The Queen's Manor, at the gateway to downtown Victoria, isn't much to look at. The former motel's grungy white stucco is cracked, and rough new balcony railings are nailed above the old rotting ones.
But Victoria Mayor Dean Fortin is beaming as he stands on the boulevard. This is a triumph of his campaign against homelessness.
The city bought two motels – part of a bankrupt chain – to convert to supportive housing for adults who were living on the streets or in emergency shelters. It was one of the biggest gambles in his term as mayor – the city spent $6-million to buy the two properties without any guarantee that provincial and federal assistance would come. "We had originally opened 70 cots on the floor in a church – no-one was going into them," Mr. Fortin said. "So we took that money and opened this. We went out on a limb."
Today nearby businesses are still fuming over the decision – they don't appreciate their new hard-to-house neighbours who live in the 36 units at Queen's Manor. But according to the Greater Victoria Coalition to End Homelessness, more than 1,500 people have been housed since "Dean's team" swept into city hall in 2008 with six of nine council seats.
Now Mr. Fortin is seeking a second term as mayor. Like Gregor Robertson in Vancouver, Mr. Fortin's left-leaning slate – an alliance of greens and progressives – represented a sweeping change at city hall. Like Mr. Robertson, homelessness was one of his top priorities.
But Mr. Fortin is not facing an angry post-riot mood among the electorate, nor are his opponents clucking about chicken coops and bike lanes.
Mr. Fortin's main challenger is Paul Brown, a consultant who wants to champion open government. Mr. Brown's last foray into Victoria civic politics was a failed bid for a council seat in a by-election last year.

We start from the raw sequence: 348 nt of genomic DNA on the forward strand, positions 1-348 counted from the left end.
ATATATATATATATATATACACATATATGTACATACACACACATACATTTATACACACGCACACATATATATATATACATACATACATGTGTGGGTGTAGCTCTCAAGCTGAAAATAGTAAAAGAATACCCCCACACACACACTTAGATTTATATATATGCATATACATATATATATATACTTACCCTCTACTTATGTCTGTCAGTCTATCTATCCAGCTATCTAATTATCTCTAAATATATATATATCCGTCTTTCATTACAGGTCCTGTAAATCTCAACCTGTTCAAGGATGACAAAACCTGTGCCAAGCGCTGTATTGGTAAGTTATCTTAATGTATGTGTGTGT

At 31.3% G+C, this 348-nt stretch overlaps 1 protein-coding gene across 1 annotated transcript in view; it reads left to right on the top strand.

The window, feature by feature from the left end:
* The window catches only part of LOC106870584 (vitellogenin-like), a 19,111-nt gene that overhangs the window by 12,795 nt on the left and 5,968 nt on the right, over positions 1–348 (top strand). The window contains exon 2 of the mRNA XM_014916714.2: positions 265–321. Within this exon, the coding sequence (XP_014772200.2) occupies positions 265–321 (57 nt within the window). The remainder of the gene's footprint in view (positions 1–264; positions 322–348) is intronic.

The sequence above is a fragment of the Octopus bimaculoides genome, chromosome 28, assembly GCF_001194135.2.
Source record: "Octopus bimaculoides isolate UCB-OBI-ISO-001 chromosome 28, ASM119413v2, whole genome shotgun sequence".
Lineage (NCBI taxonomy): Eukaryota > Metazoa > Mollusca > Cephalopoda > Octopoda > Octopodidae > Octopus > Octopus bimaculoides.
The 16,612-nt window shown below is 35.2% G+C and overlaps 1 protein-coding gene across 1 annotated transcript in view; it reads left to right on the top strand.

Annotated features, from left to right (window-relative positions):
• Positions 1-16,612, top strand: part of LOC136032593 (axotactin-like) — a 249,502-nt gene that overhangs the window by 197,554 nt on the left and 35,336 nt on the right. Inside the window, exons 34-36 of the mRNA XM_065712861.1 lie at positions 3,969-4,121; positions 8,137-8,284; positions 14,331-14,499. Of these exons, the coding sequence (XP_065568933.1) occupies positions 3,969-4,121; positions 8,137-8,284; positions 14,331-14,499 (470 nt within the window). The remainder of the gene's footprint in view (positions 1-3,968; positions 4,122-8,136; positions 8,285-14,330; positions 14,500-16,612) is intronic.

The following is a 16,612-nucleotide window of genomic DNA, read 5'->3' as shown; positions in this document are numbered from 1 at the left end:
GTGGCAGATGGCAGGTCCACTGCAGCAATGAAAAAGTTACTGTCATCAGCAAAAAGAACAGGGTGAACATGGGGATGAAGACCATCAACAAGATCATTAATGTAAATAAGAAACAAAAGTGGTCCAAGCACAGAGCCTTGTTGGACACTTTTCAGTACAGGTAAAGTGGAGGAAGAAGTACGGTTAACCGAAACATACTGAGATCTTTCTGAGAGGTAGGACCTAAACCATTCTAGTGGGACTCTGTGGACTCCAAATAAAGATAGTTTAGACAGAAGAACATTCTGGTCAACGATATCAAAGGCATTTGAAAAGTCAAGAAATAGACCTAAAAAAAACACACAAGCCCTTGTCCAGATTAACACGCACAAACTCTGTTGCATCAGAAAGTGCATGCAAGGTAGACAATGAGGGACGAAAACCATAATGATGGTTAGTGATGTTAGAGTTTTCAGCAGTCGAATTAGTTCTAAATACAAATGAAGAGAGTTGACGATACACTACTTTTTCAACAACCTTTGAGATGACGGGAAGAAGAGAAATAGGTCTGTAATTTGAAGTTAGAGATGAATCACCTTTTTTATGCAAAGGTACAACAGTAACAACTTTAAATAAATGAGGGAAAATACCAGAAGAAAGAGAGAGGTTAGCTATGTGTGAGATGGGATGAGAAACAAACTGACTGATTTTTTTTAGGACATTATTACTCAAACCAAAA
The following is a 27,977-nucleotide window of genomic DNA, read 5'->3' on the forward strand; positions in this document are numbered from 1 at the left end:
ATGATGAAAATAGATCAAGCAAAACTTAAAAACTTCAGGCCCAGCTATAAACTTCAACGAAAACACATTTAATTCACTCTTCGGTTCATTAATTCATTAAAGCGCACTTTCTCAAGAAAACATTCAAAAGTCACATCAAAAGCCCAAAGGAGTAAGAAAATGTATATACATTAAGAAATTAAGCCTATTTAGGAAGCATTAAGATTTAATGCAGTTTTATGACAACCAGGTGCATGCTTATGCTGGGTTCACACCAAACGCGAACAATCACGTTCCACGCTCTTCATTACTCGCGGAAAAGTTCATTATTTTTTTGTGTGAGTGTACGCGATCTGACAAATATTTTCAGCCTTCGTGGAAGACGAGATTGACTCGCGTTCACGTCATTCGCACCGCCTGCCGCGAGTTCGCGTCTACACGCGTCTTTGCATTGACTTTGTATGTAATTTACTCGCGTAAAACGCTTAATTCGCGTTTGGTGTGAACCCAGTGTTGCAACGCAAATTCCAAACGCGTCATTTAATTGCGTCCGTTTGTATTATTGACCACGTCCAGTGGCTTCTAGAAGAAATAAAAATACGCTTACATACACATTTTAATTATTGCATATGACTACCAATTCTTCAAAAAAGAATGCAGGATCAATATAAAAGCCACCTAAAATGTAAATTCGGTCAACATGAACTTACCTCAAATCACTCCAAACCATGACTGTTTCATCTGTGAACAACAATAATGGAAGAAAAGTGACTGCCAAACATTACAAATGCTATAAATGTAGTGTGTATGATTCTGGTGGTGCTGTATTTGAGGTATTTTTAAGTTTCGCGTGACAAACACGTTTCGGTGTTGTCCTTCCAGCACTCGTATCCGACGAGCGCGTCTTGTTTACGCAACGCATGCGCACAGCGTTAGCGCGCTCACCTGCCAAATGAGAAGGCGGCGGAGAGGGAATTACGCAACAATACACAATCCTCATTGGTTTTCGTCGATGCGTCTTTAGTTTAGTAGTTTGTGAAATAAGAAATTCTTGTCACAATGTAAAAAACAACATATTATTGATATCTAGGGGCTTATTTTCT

Mr. Brown says he got into that race because he was "irritated" over city hall's plans to replace an 87-year-old swing bridge – imaginatively known as the Blue Bridge. Mr. Brown placed sixth in the by-election, and Mr. Fortin won the referendum, held at the same time, on the bridge replacement plan.
Mr. Brown is now running for mayor with a slate of candidates under the banner of "Open Victoria."
"You can call us a political party but we don't have political leanings," Mr. Brown said in an interview. "The one thing that binds us is a desire to see more openness at city hall."
His campaign has an 'end the gravy train' flavour to it, like Toronto mayor Rob Ford's pitch to voters, accusing city hall of overspending on salaries for both politicians and staff while deliberately keeping taxpayers in the dark about where their money goes.
Mr. Fortin says that residents are expecting more from city hall without having to pay higher taxes. "The biggest challenge is managing people's expectations. There is the demand for greater services, to take on more issues that have traditionally been a federal or provincial responsibility."
His solution is to grow the tax base by encouraging development, and later this week is expected to roll out an economic development plan to explain how he'll do that.